Volunteering is a great way to attend industry events for free but they have also given me the opportunity to write, meet interesting and like-minded people and learn how to network. The IJF is close to my heart as it is the biggest journalism event in Italy and attracts an international line-up of guests. Mozfest is an all-tech conference run by an inclusive community. Newsrewired, the Journalism.co.uk conference, has definitely given me confidence in liveblogging.
I am still involved in Hacks/Hackers London, so I guess it speaks volumes how much I love it. I have learned something from all my volunteering experiences and I highly recommend it if you have the time or the opportunity to do it.
I set out to gain experience in the various different aspects of digital journalism and I think my experiences reflect that. Video, data and social are the areas that interested me the most and I looked for opportunities there. I think that my willingness to experiment and the fact that I was not set on one definite path helped me to diversify my portfolio.
Every time I learned something new or moved to a different role, I widened my skill set. The fact I have worked in so many organisations in such a short time is also reflective of the volatile job market and the current state of journalism as the media landscape evolves.
I am part of a team that works across multiple social media platforms to investigate and analyse news. We mix data analysis, advanced tools for social newsgathering and traditional reporting to see what posts are trending online. We keep an eye on a wide array of communities on Facebook, Twitter, Instagram, Snapchat, Reddit, 4chan etc and scan for newsworthy stories. Right now, the UK election and Brexit are certainly keeping me busy!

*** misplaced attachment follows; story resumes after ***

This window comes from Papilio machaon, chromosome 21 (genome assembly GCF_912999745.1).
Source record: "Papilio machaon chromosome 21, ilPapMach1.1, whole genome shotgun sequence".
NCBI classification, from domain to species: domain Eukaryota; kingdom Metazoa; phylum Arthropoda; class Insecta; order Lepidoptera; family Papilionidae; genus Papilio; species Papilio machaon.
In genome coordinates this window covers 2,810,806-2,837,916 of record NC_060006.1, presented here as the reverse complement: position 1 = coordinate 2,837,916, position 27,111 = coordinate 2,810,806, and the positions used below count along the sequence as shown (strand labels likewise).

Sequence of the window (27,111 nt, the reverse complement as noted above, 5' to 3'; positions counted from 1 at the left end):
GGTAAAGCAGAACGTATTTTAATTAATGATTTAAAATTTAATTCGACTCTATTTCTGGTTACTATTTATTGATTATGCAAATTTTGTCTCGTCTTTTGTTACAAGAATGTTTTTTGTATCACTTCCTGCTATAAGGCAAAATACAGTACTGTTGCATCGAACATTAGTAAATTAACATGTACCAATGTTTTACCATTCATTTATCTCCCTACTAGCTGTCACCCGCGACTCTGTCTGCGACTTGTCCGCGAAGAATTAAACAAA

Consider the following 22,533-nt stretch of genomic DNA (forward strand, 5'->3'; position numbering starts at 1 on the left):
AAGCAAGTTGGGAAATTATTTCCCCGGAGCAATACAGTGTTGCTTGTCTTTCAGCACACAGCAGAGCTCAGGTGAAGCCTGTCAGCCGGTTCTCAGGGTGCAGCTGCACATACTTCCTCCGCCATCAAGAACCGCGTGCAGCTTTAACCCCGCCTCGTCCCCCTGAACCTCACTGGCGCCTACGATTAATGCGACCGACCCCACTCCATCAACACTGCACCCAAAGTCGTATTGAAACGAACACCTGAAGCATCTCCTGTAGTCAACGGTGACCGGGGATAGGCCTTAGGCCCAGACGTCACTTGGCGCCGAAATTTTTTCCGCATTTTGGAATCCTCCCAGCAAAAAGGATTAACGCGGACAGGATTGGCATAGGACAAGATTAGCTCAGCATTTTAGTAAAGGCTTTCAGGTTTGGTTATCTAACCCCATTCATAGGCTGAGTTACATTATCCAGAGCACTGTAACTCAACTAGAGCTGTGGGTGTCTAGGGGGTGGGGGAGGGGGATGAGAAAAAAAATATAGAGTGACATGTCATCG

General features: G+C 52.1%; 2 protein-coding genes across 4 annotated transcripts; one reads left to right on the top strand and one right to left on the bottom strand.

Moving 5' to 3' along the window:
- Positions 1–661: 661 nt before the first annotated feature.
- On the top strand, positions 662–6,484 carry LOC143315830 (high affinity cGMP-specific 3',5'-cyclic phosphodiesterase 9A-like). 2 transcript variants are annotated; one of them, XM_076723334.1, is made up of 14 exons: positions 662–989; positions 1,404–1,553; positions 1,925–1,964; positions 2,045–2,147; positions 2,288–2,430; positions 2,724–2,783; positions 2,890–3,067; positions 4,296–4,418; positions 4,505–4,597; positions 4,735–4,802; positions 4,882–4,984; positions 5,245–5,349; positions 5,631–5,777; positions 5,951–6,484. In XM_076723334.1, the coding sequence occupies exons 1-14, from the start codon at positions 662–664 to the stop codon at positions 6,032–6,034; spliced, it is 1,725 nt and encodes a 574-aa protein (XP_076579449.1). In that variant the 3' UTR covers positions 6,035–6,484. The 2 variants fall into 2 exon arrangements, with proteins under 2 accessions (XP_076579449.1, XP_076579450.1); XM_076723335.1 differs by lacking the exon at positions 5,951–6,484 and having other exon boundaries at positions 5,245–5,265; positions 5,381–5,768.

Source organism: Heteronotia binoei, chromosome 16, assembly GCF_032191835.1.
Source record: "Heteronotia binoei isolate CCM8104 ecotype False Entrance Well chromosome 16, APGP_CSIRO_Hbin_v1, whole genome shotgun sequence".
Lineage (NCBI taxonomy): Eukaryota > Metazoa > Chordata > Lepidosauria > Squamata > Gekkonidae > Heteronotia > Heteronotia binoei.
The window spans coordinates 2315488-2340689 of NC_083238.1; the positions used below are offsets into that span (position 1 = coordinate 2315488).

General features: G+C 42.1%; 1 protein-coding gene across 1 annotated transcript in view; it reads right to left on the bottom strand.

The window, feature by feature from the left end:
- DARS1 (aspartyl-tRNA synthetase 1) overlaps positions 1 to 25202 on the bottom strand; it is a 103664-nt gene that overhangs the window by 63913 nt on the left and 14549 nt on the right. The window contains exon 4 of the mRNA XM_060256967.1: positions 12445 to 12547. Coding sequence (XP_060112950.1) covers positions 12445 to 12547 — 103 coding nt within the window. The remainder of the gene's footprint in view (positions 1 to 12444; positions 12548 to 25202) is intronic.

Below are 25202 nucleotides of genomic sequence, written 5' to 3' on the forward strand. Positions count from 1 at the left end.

I started learning on my own really. At the time I was not thinking “Oh, this is going to be my job.’’ I just wanted to know more about it so I read all I could find and did some free training online to cover the basics.
During my first stint at First Draft, I learned the theoretical framework for verification and standards ethics in newsgathering. Storyful gave me plenty of experience to hone my skills and my knowledge. Investigating online can happen in so many ways and it offers a lot of opportunities for self-improvement so I think that I am fine-tuning all the time.
Social newsgathering is usually proactive. Using software-based tools the journalist looks for stories, data and research on social media.
Fact-checking and verification, on the other hand, cover different aspects and are more reactive. Verification means collecting multiple independent elements to declare the authenticity of a specific piece of information. For instance, being able to identify the area, the time and the date a video was filmed using satellite imagery, online photographs and corroborating local reports. Fact-checking often means doing a deep dive on a political claim, reading the legislation on a specific topic, finding a record of a political speech or wading through stats to find a figure.
Skills are useful, but I would recommend to start off by getting whatever experience you can. I would suggest going where the online communities you want to follow are and spending a lot of time observing them. The skills will follow. Look at the work other journalists are doing and try to replicate it on a smaller scale. If you are interested in a specific gaming community, it would be great to start a newsletter on it and to try to obtain as much publicly-available information as you can on them.
There are plenty of training resources at the moment out there and a lot of members of the OSINT (Open Source Intelligence Techniques) community are very happy to show how they do their work and to answer questions online. I would invite those interested to try to solve simple problems of verification and newsgathering and then to make progress in time.
I would suggest thinking ahead and researching what kind of journalism you are interested in and then specialising in one specific area. Being focused on one area gives you subject expertise and makes you more marketable. The more granular it is the better.
There are literally so many. This may sound biased but the training section of the First Draft website is pretty awesome! There is basic, advanced training, online courses and more. Do check it out. Another website with great training resources is Bellingcat.
Much of my work is linked to knowing everything that is happening in social media news. Few beat Casey Newton’s newsletter at that. It is called The Interface.
The Tow Center guide to OSINT by Michael Edison Hayden is pretty amazing and comprehensive as well.